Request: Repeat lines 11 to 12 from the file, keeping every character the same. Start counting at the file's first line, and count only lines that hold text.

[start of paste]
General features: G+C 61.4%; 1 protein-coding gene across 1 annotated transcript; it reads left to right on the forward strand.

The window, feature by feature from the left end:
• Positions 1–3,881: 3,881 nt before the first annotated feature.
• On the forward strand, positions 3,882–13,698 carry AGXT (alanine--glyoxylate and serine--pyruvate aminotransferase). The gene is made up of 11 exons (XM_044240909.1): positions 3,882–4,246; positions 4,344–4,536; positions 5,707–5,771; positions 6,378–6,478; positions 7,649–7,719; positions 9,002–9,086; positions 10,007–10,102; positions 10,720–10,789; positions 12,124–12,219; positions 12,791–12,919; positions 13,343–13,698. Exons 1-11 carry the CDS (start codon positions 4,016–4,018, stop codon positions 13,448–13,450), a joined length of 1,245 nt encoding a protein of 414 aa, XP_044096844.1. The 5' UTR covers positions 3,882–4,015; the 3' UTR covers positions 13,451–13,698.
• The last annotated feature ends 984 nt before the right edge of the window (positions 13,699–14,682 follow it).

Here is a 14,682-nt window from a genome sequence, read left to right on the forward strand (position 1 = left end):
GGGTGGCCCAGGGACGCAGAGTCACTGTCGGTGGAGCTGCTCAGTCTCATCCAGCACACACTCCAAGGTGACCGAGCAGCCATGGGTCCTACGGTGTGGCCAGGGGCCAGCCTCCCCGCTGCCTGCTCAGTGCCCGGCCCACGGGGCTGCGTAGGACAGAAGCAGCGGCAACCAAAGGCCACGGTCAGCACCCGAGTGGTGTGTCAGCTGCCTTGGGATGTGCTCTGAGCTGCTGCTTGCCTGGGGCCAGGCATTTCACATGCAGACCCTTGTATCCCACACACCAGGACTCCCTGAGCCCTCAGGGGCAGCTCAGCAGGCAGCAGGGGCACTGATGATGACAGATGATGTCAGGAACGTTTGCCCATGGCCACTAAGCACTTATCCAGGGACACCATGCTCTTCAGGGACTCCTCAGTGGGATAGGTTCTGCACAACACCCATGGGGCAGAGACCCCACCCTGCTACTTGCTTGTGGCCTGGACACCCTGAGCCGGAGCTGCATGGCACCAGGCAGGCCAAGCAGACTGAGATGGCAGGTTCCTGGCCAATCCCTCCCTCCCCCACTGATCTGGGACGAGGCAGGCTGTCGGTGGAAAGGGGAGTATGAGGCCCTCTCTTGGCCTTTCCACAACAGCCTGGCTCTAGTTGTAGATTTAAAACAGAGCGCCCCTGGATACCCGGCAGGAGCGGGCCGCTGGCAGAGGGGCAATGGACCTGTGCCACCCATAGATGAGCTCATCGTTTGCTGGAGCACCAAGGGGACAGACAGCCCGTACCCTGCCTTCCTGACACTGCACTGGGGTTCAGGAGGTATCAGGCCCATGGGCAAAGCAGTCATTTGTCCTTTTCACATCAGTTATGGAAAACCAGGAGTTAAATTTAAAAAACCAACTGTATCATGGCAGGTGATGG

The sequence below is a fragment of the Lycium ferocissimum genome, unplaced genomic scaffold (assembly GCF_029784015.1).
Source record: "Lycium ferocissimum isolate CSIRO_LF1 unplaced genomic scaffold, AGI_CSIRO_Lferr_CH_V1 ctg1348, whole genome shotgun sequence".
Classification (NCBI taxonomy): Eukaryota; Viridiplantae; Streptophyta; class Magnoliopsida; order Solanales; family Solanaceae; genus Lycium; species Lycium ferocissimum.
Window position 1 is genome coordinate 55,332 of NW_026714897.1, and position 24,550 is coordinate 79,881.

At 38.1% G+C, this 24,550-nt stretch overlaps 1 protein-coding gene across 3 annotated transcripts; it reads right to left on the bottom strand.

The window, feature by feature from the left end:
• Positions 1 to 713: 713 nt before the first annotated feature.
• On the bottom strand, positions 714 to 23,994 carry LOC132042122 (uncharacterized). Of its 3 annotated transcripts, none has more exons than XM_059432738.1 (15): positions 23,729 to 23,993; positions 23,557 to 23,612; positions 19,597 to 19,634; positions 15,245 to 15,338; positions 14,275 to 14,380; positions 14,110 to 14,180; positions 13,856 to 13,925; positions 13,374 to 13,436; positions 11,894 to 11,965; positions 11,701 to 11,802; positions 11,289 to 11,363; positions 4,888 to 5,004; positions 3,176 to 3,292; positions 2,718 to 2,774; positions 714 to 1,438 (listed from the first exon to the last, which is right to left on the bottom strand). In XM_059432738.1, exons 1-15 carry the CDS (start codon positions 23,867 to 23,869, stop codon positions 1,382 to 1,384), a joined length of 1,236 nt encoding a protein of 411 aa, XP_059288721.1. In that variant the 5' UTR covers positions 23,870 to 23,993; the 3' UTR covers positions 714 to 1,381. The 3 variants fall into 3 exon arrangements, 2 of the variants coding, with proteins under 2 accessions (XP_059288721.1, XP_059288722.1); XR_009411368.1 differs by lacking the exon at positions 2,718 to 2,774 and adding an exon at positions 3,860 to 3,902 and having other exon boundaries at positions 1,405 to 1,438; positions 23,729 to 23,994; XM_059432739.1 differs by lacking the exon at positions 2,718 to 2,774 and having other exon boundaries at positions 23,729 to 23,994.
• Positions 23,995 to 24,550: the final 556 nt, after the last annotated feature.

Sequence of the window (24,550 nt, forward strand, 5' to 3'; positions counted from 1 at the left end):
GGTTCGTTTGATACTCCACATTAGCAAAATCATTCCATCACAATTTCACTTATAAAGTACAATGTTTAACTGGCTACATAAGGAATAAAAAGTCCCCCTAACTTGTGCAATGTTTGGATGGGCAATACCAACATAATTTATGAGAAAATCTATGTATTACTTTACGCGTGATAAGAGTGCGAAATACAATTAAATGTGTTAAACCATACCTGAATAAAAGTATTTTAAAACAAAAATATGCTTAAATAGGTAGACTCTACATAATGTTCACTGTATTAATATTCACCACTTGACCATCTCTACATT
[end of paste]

Window position 1 is genome coordinate 55,332 of NW_026714897.1, and position 24,550 is coordinate 79,881.

At 38.1% G+C, this 24,550-nt stretch overlaps 1 protein-coding gene across 3 annotated transcripts; it reads right to left on the bottom strand.